What was the make and model of your first car? How many pets did you have growing up?
It’s all fun and games until your Facebook account is hacked…
Due to the amount of people unemployed and/or simply working from home due to COVID-19, social media activity is at an all time high. From live streams on Instagram to millions of what fictional character am I? quiz results, people are posting now more than ever.
Continuing, while all of the posts on the internet may seem menial and an easy way to pass the time, many people do not understand the danger a simple post can be. This week, CPG investigates how social media posts can put users in danger.
The Social Media Platforms of all Platforms – Facebook
To begin, you may be wondering what I am talking about in regard to what actually is putting users at risk. To sum it up, users are filling out and sharing questionnaires about themselves.
For example, one of the most popular ones is the basic 50 facts about you. The post contains 50 questions all in regard to facts about yourself. Now, naturally, people like to share facts about themselves. So, posts like this seem like a fun activity to share on their Facebook. From there, others see the original post, and decide to answer the questions as well.
A few of the questions being asked consist of the following:
When is your birthday?
What town did you grow up in?
What year did you graduate high school?
Name your maternal and paternal grandparents.
Name the make and model of your first car.
Share the name of your favorite childhood pet.
All in all, sharing the answers to these questions appears to be harmless, no? Well, that is exactly what online scammers want you to think. Now, let’s get into the real trouble with these types of posts.
Where is the risk?
Quite frankly, these questions seem all too familiar, but from what? Maybe a friend asked you about your first car? A date asked you your birthday? No… that’s not right. Oh wait, these are commonly used security questions for social media, banking and other types of accounts.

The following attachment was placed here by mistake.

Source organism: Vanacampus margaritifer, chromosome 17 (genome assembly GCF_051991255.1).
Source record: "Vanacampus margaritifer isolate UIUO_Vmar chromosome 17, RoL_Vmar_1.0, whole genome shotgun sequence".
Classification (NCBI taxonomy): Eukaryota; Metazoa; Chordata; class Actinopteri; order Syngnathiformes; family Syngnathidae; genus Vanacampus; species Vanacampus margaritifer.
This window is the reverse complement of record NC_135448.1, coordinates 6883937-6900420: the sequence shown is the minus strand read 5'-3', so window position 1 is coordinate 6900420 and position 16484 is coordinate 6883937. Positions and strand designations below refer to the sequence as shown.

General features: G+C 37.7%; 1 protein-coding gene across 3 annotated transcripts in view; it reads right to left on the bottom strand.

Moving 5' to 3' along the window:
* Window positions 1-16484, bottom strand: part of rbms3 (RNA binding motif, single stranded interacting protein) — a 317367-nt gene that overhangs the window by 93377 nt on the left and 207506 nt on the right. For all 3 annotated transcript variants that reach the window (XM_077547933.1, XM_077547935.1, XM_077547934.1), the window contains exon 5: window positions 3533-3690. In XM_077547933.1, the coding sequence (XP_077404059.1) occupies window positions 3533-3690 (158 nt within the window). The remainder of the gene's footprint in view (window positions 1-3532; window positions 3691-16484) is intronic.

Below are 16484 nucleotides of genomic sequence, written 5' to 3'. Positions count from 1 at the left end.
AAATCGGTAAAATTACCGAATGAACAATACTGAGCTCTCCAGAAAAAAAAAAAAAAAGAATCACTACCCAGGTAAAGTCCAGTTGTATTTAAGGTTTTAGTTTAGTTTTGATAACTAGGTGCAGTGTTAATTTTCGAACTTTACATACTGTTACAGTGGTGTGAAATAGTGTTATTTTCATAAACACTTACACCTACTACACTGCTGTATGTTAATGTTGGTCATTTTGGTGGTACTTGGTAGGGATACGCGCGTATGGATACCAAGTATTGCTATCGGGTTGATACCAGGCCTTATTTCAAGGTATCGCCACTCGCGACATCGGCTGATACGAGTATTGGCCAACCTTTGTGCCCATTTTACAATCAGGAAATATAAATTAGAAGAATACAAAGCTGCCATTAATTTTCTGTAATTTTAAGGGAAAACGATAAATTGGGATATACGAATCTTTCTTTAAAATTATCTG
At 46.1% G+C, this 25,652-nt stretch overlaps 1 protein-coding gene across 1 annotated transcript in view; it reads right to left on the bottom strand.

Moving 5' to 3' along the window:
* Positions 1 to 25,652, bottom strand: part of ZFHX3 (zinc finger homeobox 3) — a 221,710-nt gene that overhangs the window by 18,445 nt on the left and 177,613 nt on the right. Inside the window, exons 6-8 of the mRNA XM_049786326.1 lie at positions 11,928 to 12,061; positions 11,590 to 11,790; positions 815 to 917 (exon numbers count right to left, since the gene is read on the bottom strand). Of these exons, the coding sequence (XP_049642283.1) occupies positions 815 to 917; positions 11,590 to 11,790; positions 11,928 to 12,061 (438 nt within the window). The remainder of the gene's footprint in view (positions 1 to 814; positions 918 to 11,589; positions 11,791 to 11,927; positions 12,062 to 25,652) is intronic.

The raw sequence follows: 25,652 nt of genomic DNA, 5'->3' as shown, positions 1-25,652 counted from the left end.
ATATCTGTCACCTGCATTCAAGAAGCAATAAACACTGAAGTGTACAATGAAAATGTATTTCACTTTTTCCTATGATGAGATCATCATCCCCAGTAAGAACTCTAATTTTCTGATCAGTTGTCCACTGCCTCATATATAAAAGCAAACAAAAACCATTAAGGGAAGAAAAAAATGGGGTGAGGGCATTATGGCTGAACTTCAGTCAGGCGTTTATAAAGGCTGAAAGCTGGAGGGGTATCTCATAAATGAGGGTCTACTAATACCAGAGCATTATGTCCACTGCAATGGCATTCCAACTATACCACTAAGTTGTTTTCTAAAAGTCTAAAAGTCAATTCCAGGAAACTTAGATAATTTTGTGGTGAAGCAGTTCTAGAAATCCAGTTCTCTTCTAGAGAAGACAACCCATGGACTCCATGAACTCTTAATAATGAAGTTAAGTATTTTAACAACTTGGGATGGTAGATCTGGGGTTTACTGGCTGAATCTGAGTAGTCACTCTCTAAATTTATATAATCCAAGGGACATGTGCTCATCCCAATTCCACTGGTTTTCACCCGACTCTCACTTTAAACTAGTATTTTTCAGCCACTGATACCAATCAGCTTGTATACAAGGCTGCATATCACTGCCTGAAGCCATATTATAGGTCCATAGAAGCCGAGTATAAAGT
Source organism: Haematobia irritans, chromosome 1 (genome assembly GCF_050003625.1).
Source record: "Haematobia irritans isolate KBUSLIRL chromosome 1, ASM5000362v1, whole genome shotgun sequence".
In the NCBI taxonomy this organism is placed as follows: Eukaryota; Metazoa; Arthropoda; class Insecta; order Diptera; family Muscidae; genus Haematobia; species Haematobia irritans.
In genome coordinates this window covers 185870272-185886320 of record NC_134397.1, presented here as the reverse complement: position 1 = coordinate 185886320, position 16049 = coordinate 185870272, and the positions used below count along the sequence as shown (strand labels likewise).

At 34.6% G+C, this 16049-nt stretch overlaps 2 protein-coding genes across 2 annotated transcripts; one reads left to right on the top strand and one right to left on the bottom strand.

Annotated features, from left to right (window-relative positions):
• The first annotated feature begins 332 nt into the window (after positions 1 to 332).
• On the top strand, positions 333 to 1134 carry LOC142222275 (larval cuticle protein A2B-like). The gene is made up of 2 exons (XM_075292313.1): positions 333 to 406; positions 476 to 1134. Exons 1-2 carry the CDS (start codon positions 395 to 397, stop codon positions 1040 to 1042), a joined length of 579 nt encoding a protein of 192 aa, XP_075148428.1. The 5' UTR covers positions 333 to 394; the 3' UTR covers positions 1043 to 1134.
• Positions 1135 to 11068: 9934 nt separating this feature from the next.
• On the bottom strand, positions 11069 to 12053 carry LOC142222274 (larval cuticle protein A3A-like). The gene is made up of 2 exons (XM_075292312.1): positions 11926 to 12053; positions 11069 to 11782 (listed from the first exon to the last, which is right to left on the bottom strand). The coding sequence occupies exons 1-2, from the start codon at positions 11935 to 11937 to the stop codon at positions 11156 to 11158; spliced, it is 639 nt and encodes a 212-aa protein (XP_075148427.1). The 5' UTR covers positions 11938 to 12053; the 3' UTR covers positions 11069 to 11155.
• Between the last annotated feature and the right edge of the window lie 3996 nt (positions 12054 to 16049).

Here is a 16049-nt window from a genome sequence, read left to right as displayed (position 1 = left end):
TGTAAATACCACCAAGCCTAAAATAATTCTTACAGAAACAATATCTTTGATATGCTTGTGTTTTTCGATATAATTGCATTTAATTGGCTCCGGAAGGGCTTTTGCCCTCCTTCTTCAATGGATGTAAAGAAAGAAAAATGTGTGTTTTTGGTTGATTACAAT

That my friend, is where the danger comes in. A person would never want to give a scammer their private information right? Well, that is what thousands of Facebook users are doing right now.
Many people don’t realize that scammers actually start these posts in hopes of gaining information on you to use maliciously. Scammers may be bad, but they are not stupid. This type of post is a cash cow for someone trying to get into your account.
For example, when you enter your password wrong so many times on your banking account, the next step to bypass that is answering your security questions. These questions are usually memorable facts about yourself or others in your life.
Further, the facts chosen for the questions are something that you would know, but others wouldn’t. Hence, when a password is forgotten and your only saving grace is your father’s paternal grandmother’s maiden name, you can get back into your account.
But, when you broadcast your life’s personal details, security questions and strong passwords are useless.
In conclusion, oversharing can actually be harmful to your account security. What may seem like a fun post to share and tag friends in, could be the key to hackers accessing your account.
My advice here is to exercise caution when posting online always. It may seem tedious, but not as tedious as resetting all your accounts and passwords after a scammer locks you out and steals your information.
By Taylor Ritchey